Skip to Content

Protecting Children’s Health Through Life-Saving Vaccines


Document Info

Published on Jun 1, 2022

Download and read the full Resource.

Related Issues

Resource Details

Immunizations, or vaccines, save children’s lives. They help strengthen our natural defenses against diseases like tetanus, HPV, polio, measles, whooping cough, and chicken pox, and keep children safe by decreasing or eliminating the spread of disease. Vaccines are also rigorously tested and evaluated for their safety and effectiveness before ever being considered for widespread use. Millions of lives have been saved thanks to vaccines, and some diseases—like smallpox—have been nearly eliminated as a result.

Unfortunately, childhood vaccination rates have been steadily declining for the past decade. More kindergartners are now going to school without any recommended vaccines – increasing from 0.6% to 1% between 2010 and 2020.

This trend has been made worse by the COVID-19 pandemic, as people have delayed their regular doctor visits and have been exposed to false or confusing information about vaccines. Rising distrust in the government’s response to COVID-19 and an increase in arguments for personal responsibility have inflamed anti-vaccine sentiment, as well as vaccine fatigue. Several states have introduced bills that limit required vaccinations among school-aged children, including one state law that would end immunization requirements in schools entirely. Additionally, the spread of misinformation and vaccine skepticism has made holding community-based and schoolbased immunization events more difficult as school administrators and nurses navigate trust issues within their communities.

And the decline in vaccinated children is getting worse. The Centers for Disease Control and Prevention (CDC) found that among children entering kindergarten in the 2020-2021 school year, vaccine administration for 3 state-required vaccines for public and private schools — measles, mumps and rubella (MMR); diphtheria, tetanus and whooping cough (DTaP); and chicken pox (varicella) — fell by about one percentage point to approximately 94%. Nationally, 2.2% of kindergartners had at least one vaccine exemption, and an additional 4% of kindergartners were not up-to-date on their recommended MMR shot during the school year. If these trends continue and more children remain unvaccinated, dangerous diseases will have the opportunity to reemerge, causing outbreaks—and potential deaths—in our communities once again.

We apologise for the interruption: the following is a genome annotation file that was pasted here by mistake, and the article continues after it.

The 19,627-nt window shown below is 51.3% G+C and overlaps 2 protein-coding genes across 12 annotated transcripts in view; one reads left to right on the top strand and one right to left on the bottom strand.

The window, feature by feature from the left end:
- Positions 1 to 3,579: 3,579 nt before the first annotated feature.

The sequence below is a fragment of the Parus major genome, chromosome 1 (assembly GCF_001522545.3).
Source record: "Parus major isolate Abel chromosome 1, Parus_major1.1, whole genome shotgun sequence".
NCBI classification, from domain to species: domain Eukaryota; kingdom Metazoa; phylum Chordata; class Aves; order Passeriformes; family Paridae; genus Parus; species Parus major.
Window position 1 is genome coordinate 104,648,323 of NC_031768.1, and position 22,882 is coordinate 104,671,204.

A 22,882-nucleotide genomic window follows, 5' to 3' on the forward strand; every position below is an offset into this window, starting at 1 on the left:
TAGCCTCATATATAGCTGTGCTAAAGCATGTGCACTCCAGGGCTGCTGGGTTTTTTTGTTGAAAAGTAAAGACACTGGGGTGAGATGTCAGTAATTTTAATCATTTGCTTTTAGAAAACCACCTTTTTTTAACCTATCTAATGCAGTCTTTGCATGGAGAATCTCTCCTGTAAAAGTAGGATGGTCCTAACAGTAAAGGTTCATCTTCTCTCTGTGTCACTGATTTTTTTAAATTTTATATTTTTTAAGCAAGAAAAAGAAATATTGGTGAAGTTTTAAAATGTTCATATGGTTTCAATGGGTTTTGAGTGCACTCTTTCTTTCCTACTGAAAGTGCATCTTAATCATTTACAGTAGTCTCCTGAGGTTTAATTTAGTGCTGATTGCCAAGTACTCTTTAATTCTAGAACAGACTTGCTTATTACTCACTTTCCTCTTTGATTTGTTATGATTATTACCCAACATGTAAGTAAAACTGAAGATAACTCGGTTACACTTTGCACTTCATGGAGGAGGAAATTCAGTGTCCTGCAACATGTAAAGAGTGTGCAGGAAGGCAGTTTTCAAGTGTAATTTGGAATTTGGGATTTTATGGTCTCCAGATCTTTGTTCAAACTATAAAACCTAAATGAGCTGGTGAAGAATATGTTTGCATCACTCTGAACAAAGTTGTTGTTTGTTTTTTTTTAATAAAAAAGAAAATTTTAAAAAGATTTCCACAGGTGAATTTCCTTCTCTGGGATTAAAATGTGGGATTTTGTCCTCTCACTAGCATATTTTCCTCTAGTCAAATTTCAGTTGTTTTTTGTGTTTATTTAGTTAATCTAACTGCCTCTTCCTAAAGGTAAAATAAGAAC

Protecting America’s Children Through Safe, Effective Vaccines

Every child deserves to be protected from life-threatening illnesses. That is why health insurance providers are stepping up their efforts to encourage parents to ensure children are up to date on routine care and vaccines. By working with physicians, nurses, pharmacists, public health officials, and community-based organizations, health insurance providers are improving vaccine awareness and education. That work includes:

  • Using State claims data, State immunization information systems (IIS), health information exchanges, and provider networks to identify children that have not received recommended immunizations. Parents of these children receive mailers, text messages, phone calls, emails, and other reminders to encourage vaccination, assist with scheduling an appointment, and answer patient questions to close gaps in care.
  • Offering kids-only appointment hours at doctors’ offices and clinics, specifically for well-child and immunization only appointments.
  • Working directly with providers such as pediatricians and family physicians to improve vaccination rates among their patients.
  • Prioritizing outreach to parents and guardians of children younger than 18 to provide fact-based information about the importance and value of childhood vaccines.
  • Encouraging employers and community partners, such as local pharmacies, barber shops, clinics, and local chapters of national organizations like the YMCA and United Way, to hold vaccine drives and to help overcome barriers to vaccination such as paid time off, transportation, and childcare services.
  • Collaborating within the communities they serve to ensure vaccines are delivered in culturally competent, linguistically appropriate, and equitable ways.

Adults are not being left behind. Health insurance providers also are using these approaches to encourage adults to catch up with their recommended vaccines and other preventive care. Vaccines save lives. Health insurance providers remain committed to educating families and communities about the safety, efficacy, and life-saving importance of vaccines.